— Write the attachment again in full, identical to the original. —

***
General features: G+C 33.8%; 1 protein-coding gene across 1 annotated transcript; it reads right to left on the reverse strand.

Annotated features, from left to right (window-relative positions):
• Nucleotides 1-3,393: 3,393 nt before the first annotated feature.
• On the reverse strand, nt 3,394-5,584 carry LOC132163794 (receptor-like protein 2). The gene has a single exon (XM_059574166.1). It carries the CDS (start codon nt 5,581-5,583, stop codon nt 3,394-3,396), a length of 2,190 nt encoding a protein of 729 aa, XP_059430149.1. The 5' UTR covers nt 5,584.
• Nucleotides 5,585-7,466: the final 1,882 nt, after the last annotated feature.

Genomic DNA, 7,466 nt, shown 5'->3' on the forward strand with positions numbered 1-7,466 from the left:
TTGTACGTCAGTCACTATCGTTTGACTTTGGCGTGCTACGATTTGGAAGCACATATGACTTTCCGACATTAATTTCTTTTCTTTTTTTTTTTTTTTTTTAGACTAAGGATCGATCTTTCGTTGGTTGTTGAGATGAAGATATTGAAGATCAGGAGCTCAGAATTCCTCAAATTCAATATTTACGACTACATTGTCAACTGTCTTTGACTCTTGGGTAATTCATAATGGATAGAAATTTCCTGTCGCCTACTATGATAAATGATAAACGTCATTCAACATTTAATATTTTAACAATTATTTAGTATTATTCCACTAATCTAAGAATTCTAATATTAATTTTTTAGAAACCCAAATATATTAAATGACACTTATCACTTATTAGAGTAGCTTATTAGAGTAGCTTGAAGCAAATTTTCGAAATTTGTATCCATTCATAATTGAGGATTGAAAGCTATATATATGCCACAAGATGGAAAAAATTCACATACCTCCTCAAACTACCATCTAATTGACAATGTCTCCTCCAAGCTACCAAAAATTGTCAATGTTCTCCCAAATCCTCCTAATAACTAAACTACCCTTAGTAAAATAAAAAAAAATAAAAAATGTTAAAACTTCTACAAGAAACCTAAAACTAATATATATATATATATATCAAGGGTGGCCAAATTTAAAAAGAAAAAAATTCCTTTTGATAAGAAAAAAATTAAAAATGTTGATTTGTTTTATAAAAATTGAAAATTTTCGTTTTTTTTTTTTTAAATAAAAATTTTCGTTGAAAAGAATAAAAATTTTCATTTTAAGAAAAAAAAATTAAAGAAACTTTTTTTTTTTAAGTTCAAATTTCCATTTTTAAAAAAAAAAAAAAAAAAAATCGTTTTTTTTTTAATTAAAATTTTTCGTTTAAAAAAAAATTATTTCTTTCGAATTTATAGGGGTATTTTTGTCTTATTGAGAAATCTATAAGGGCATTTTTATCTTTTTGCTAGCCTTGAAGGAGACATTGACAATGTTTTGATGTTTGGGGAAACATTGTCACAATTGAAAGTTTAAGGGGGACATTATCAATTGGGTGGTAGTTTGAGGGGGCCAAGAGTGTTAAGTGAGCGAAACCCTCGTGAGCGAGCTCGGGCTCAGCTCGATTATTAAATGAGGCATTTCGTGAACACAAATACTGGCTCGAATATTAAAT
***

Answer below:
General features: G+C 33.8%; 1 protein-coding gene across 1 annotated transcript; it reads right to left on the reverse strand.

Annotated features, from left to right (window-relative positions):
• Nucleotides 1-3,393: 3,393 nt before the first annotated feature.
• On the reverse strand, nt 3,394-5,584 carry LOC132163794 (receptor-like protein 2). The gene has a single exon (XM_059574166.1). It carries the CDS (start codon nt 5,581-5,583, stop codon nt 3,394-3,396), a length of 2,190 nt encoding a protein of 729 aa, XP_059430149.1. The 5' UTR covers nt 5,584.
• Nucleotides 5,585-7,466: the final 1,882 nt, after the last annotated feature.

Genomic DNA, 7,466 nt, shown 5'->3' on the forward strand with positions numbered 1-7,466 from the left:
TTGTACGTCAGTCACTATCGTTTGACTTTGGCGTGCTACGATTTGGAAGCACATATGACTTTCCGACATTAATTTCTTTTCTTTTTTTTTTTTTTTTTTAGACTAAGGATCGATCTTTCGTTGGTTGTTGAGATGAAGATATTGAAGATCAGGAGCTCAGAATTCCTCAAATTCAATATTTACGACTACATTGTCAACTGTCTTTGACTCTTGGGTAATTCATAATGGATAGAAATTTCCTGTCGCCTACTATGATAAATGATAAACGTCATTCAACATTTAATATTTTAACAATTATTTAGTATTATTCCACTAATCTAAGAATTCTAATATTAATTTTTTAGAAACCCAAATATATTAAATGACACTTATCACTTATTAGAGTAGCTTATTAGAGTAGCTTGAAGCAAATTTTCGAAATTTGTATCCATTCATAATTGAGGATTGAAAGCTATATATATGCCACAAGATGGAAAAAATTCACATACCTCCTCAAACTACCATCTAATTGACAATGTCTCCTCCAAGCTACCAAAAATTGTCAATGTTCTCCCAAATCCTCCTAATAACTAAACTACCCTTAGTAAAATAAAAAAAAATAAAAAATGTTAAAACTTCTACAAGAAACCTAAAACTAATATATATATATATATATCAAGGGTGGCCAAATTTAAAAAGAAAAAAATTCCTTTTGATAAGAAAAAAATTAAAAATGTTGATTTGTTTTATAAAAATTGAAAATTTTCGTTTTTTTTTTTTTAAATAAAAATTTTCGTTGAAAAGAATAAAAATTTTCATTTTAAGAAAAAAAAATTAAAGAAACTTTTTTTTTTTAAGTTCAAATTTCCATTTTTAAAAAAAAAAAAAAAAAAAATCGTTTTTTTTTTAATTAAAATTTTTCGTTTAAAAAAAAATTATTTCTTTCGAATTTATAGGGGTATTTTTGTCTTATTGAGAAATCTATAAGGGCATTTTTATCTTTTTGCTAGCCTTGAAGGAGACATTGACAATGTTTTGATGTTTGGGGAAACATTGTCACAATTGAAAGTTTAAGGGGGACATTATCAATTGGGTGGTAGTTTGAGGGGGCCAAGAGTGTTAAGTGAGCGAAACCCTCGTGAGCGAGCTCGGGCTCAGCTCGATTATTAAATGAGGCATTTCGTGAACACAAATACTGGCTCGAATATTAAAT